It was an expression of fear and respect, completely unlike the cheer and passion he’d been exuding not a minute earlier. I recognized that expression from the guy at my birthday party who breathed fire, the way his face looked when he met my eyes.
A face that said please don’t be angry, your highness.
He’s scared of me, I realized.
“Hello, your highness.” he called, in a lower voice, as the fire behind him began to gradually shrink, “I apologize if we’ve displeased you.”
I sighed. “Of course not!” I responded, flashing my trademark grin as I started to walk toward him, “I just wanted to see what all the fuss was about! What’s your name, son?”
I stopped a few feet in front of him, the fire blazing to our left from the pit. I saw the look of hesitation on his face, so I decided to start with mine, even though he already knew it. “Maximilian Cynd, Junior.” I said, holding my hand out for a shake, “But call me Max. You?”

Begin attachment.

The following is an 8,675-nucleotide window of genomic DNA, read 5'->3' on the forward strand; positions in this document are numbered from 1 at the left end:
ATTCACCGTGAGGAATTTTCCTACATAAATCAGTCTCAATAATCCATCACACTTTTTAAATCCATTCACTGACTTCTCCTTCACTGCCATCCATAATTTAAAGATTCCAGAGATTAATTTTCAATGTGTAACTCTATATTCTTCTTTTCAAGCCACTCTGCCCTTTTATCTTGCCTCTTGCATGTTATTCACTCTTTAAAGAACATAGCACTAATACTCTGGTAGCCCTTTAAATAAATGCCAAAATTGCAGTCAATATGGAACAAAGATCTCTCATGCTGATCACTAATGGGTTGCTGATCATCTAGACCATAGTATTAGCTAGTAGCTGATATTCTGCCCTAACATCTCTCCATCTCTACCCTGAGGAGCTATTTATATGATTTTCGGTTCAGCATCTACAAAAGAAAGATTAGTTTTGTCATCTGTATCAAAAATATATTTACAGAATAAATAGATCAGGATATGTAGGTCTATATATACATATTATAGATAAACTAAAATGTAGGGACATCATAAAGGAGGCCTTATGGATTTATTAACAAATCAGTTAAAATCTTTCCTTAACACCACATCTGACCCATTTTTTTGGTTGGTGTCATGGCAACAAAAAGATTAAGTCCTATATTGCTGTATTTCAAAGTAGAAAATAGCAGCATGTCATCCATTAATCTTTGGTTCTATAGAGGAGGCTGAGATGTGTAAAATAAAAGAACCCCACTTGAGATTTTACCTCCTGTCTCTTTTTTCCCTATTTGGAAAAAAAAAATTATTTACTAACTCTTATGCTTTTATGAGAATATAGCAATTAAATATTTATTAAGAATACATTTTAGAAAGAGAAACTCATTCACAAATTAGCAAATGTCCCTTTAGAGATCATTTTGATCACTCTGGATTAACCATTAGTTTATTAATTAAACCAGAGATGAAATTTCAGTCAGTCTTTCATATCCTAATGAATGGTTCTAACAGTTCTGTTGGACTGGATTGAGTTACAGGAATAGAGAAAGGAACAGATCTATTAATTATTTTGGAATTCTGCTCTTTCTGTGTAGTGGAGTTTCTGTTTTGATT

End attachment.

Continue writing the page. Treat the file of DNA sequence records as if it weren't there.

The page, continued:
He grabbed my hand uncertainly, but when his eyes met mine he grinned and the fire glowed in response, “Vulc,” he said, “My name is Barchetta Vulc.”
Barchetta took a deep breath and exhaled, and the fire beside us lowered to the point where it was nothing but glowing coal beneath the pit.
“So how does this work?” I asked.
“Take off your shoes.” he said, nodding at my feet, “Um, your highness.”
“Call me Max.” I said. “And why?”
“You need to feel the ground to know if the fire is becoming too hot,” Vulc responded, “There is a such thing as too much flame. Everyone else here’s barefoot, too.”
I nodded and kicked my shoes and socks off into the pile of coal, setting my bare feet on the hard, hot ground beside the fire pit.
“So how does this work?” I asked him.
The two-man band started playing again and Vulc flashed the same grin he had when he was dancing. “Fire,” he said, “Comes from the mouth. You have to breathe and scream and shout for fire. You want a dance for passion, and you want to breathe in that so you can make flame. Are you ready, your high- Max? It won’t be easy.”
I tilted my head and smirked. “I like a challenge. Let’s do this. Mirror your moves, correct?”
“I’ll start so you can get an idea on the rhythm,” Vulc said, “Watch.”
The man continued his frenzy, but this time I watched him carefully. He stomped with the rhythm of the drums and moved his body to the strums of the guitar, breathing in and out between every pause in the song.
“Max!” he said, “Come on!”
I nodded and started as the song increased in pace, mirroring his moves as best as I could, deep in concentration.